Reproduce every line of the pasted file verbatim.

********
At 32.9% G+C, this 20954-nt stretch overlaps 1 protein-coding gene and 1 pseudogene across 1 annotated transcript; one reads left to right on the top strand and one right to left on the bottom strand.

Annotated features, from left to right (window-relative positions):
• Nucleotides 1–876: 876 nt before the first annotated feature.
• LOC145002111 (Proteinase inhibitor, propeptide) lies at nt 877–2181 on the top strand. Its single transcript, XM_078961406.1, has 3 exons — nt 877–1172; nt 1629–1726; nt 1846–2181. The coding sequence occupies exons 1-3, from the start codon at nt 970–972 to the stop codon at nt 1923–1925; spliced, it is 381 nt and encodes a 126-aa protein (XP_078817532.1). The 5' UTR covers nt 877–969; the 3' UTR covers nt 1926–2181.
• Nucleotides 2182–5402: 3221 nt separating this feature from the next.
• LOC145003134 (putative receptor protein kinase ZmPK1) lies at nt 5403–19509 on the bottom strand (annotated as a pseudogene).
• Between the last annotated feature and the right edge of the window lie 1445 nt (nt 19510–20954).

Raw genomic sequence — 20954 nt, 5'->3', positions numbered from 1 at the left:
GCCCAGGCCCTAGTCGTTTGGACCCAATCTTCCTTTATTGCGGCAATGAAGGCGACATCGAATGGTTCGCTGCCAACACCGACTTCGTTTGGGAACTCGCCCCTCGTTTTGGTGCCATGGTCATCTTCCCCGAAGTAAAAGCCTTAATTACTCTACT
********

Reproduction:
At 32.9% G+C, this 20954-nt stretch overlaps 1 protein-coding gene and 1 pseudogene across 1 annotated transcript; one reads left to right on the top strand and one right to left on the bottom strand.

Annotated features, from left to right (window-relative positions):
• Nucleotides 1–876: 876 nt before the first annotated feature.
• LOC145002111 (Proteinase inhibitor, propeptide) lies at nt 877–2181 on the top strand. Its single transcript, XM_078961406.1, has 3 exons — nt 877–1172; nt 1629–1726; nt 1846–2181. The coding sequence occupies exons 1-3, from the start codon at nt 970–972 to the stop codon at nt 1923–1925; spliced, it is 381 nt and encodes a 126-aa protein (XP_078817532.1). The 5' UTR covers nt 877–969; the 3' UTR covers nt 1926–2181.
• Nucleotides 2182–5402: 3221 nt separating this feature from the next.
• LOC145003134 (putative receptor protein kinase ZmPK1) lies at nt 5403–19509 on the bottom strand (annotated as a pseudogene).
• Between the last annotated feature and the right edge of the window lie 1445 nt (nt 19510–20954).

Raw genomic sequence — 20954 nt, 5'->3', positions numbered from 1 at the left:
GCCCAGGCCCTAGTCGTTTGGACCCAATCTTCCTTTATTGCGGCAATGAAGGCGACATCGAATGGTTCGCTGCCAACACCGACTTCGTTTGGGAACTCGCCCCTCGTTTTGGTGCCATGGTCATCTTCCCCGAAGTAAAAGCCTTAATTACTCTACT